The progress and contrasting courses and fates of these two paradoxical characters, the twin heroes of the play, or its protagonist and antagonist, form the backbone of the action. At the end of the play, Tuman bay, who in one poignant scene, which sums up his tragedy, is rejected by Fatima and his childhood friend, Tawfiq, the shadow player, as a foreign Mameluke, finally dies for Egypt, in the spot he loved and called home, among his adopted people. Al-Agami, on the other hand, though an Egyptian born trained artist, severs all ties with his art and country. Ironically, it is Al-Agami who orders the death of Tuman bay and comes up with the idea of using art to falsify his history and blacken his name. The irony serves to underline the paradoxical makeup of the two characters and enforce the contrast between them as well as the central conflict. The play leaves us wondering about the meaning of home and country. Indeed, the question of whether one’s belonging is defined by birth or choice emerges as an offshoot of the action.

With its vivid representation of a crucial, painful turning point in Egyptian history, imaginative dramatization of the conflict between art and power and of the political and social responsibility of the artist, its poignant portrayal of the story of a man who makes an existential decision to become Egyptian and lays down his life to realize it, its intricate structure, clever mixture of mirth and pathos and use of the shadow play as a means of relaying information and dramatic narration, Bab Zuweila is a play fit for all times. This would amply explain its current revival at Al-Hanager, not to mention Asim Nagati’s sense of loyalty to its author – his long time friend, colleague and former teacher. In directing the play, however, Nagati’s overriding preoccupation seems to have been to bring home to the audience the danger of a repetition of the Ottoman invasion of Egypt under the banner of Islam by drawing a parallel between that historical disaster and the role Turkey has been playing in the Middle East since the so-called Arab Spring.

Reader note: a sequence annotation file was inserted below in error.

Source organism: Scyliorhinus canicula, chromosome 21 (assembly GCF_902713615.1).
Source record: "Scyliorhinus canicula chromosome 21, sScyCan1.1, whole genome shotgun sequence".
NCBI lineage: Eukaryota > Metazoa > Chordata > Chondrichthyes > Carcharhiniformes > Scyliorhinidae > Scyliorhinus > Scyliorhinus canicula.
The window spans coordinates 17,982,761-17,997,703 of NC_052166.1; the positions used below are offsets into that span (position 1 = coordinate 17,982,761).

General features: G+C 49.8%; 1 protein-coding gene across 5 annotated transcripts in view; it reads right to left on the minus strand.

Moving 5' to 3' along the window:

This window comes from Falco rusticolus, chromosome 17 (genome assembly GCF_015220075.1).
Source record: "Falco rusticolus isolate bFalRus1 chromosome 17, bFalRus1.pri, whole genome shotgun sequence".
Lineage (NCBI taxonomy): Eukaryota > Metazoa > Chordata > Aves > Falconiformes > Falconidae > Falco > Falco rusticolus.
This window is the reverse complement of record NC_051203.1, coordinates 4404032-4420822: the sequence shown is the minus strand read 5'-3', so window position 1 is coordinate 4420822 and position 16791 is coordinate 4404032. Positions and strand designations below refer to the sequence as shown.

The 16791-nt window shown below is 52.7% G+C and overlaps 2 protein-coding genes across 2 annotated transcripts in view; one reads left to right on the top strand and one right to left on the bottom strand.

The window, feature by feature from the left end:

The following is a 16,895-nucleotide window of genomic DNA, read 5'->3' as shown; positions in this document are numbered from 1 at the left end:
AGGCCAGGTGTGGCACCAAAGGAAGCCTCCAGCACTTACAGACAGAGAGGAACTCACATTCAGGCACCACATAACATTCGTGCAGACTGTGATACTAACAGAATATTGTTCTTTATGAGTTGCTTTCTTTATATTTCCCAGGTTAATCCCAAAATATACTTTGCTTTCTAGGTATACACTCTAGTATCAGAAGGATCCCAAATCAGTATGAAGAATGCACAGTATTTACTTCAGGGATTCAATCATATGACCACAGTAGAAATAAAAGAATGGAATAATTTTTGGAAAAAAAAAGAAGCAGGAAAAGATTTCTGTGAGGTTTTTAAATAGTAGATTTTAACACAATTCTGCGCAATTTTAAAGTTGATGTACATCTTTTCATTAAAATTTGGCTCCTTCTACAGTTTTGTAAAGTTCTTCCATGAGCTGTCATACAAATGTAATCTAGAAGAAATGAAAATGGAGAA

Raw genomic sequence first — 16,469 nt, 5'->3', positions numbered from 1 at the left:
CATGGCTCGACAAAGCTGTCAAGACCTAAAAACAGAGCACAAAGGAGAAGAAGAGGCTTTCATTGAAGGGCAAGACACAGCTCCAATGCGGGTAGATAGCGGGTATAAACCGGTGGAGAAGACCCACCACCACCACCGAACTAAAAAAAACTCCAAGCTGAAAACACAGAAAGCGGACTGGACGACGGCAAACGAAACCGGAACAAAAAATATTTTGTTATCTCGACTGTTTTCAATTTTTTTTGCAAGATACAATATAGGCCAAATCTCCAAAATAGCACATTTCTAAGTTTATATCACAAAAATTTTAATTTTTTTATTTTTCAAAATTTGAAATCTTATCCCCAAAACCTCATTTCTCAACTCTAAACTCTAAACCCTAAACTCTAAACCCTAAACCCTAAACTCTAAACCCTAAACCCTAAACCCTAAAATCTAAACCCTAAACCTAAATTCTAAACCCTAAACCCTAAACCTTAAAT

Indeed, since the 25 January revolution, Erdogan has been a staunch supporter of the Muslim Brotherhood. The support has intensified since the June 30 revolution in Egypt, which immediately led to the end of the short reign of the Brotherhood in Egypt on July 3, 2013. Thenceforward, Turkey has become the regional hub for the Muslim Brotherhood’s international organization, playing host to many of its conspiratorial meetings, supporting its efforts to outlaw the legitimacy of the new Egyptian leadership on the international front, as well as providing refuge to many of its Egyptian leaders, particularly after their expulsion from Qatar under Saudi pressure. As one report says, ‘the tears of Recep Tayyip Erdogan when the Egyptian security forces attempted to storm the sit-in of Rabaa al-Adawiya, proved Erdogan’s ties with the Muslim Brotherhood’s international organization and their mutual interest in restoring “the era of Islamic rule,” seen by the Brotherhood as the basis for protecting “the Islamic nation.”’